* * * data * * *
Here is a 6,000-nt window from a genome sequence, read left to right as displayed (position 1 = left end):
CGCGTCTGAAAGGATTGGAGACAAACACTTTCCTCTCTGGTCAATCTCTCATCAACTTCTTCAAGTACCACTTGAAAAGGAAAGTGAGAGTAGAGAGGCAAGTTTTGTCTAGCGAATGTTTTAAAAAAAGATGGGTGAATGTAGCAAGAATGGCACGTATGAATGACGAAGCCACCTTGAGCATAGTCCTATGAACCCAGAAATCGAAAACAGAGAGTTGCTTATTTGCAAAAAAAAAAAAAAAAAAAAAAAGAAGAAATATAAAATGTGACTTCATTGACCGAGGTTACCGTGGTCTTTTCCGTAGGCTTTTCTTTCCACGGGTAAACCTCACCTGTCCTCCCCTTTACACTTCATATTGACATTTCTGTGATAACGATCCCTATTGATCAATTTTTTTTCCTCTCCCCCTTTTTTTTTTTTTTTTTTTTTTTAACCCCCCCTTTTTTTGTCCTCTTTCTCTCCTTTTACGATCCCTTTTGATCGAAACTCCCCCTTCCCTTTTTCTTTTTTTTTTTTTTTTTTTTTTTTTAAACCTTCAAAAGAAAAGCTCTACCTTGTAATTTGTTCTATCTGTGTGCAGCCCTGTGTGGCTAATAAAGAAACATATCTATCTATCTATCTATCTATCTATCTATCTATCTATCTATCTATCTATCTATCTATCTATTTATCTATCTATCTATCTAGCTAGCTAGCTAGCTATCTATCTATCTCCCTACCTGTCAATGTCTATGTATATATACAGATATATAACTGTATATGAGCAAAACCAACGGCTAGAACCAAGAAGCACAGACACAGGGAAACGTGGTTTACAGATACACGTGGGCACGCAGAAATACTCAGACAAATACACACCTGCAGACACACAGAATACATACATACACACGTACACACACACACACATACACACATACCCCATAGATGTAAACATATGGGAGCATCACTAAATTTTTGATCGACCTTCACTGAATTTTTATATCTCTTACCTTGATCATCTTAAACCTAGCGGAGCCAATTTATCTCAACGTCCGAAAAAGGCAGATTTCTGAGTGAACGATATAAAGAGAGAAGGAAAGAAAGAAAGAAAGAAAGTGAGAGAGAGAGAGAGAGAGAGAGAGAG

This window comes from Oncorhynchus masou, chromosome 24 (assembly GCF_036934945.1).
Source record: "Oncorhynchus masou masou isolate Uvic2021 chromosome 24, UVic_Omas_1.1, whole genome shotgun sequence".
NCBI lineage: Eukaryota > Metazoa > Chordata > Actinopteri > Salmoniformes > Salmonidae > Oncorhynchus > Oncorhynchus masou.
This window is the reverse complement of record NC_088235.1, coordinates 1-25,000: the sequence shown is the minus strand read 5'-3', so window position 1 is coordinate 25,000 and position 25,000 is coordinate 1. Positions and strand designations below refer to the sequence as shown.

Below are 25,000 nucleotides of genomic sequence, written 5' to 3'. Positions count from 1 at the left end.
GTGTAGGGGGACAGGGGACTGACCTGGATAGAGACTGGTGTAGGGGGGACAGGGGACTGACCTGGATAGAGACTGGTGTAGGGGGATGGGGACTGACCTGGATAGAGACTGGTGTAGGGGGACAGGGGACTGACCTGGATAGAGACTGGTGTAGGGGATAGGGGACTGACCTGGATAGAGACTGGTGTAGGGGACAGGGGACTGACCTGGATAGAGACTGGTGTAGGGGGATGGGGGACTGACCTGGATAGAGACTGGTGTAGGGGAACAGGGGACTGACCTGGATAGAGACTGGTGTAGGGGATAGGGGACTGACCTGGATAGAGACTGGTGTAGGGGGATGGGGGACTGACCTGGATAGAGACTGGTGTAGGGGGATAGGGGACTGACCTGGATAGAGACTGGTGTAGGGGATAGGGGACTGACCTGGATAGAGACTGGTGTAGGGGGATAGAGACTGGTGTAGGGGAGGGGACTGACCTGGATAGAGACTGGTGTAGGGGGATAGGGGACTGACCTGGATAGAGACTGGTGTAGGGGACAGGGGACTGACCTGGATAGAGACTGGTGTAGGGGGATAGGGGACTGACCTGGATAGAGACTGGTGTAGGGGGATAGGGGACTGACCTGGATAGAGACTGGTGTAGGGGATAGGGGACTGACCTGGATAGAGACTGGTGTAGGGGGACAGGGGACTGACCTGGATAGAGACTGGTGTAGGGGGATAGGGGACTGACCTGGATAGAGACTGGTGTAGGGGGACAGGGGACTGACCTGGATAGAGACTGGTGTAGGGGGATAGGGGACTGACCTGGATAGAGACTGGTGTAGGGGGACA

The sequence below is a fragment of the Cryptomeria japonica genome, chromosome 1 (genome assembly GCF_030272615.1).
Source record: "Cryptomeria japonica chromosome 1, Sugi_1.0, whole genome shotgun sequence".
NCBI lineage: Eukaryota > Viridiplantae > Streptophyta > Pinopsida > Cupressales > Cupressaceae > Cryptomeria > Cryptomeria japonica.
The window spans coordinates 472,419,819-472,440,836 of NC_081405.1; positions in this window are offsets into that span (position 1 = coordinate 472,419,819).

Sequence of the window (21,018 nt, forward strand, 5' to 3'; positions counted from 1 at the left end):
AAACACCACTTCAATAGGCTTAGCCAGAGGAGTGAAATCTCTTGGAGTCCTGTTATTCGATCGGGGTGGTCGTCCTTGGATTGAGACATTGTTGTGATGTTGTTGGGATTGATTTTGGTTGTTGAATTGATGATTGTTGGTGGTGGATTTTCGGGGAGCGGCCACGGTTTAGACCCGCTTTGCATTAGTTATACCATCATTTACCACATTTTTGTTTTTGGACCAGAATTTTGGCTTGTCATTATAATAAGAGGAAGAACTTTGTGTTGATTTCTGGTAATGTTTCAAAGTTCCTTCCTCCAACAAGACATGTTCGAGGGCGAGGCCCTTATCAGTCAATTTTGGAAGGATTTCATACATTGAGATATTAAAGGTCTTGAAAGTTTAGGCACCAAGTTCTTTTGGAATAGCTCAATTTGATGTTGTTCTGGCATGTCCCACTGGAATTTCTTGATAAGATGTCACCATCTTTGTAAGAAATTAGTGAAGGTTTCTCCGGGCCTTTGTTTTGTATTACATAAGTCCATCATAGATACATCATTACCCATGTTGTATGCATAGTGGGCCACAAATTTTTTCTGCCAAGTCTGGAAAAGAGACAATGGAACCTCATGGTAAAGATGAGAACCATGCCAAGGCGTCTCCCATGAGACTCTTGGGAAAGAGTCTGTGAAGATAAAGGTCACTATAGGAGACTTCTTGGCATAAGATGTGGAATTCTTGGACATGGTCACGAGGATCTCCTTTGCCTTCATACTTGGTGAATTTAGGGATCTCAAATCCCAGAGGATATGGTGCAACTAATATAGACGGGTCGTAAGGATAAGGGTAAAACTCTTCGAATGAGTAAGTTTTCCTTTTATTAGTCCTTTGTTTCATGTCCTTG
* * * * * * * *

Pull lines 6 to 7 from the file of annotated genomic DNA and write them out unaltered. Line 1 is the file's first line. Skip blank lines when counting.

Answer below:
This window is the reverse complement of record NC_088235.1, coordinates 1-25,000: the sequence shown is the minus strand read 5'-3', so window position 1 is coordinate 25,000 and position 25,000 is coordinate 1. Positions and strand designations below refer to the sequence as shown.

Below are 25,000 nucleotides of genomic sequence, written 5' to 3'. Positions count from 1 at the left end.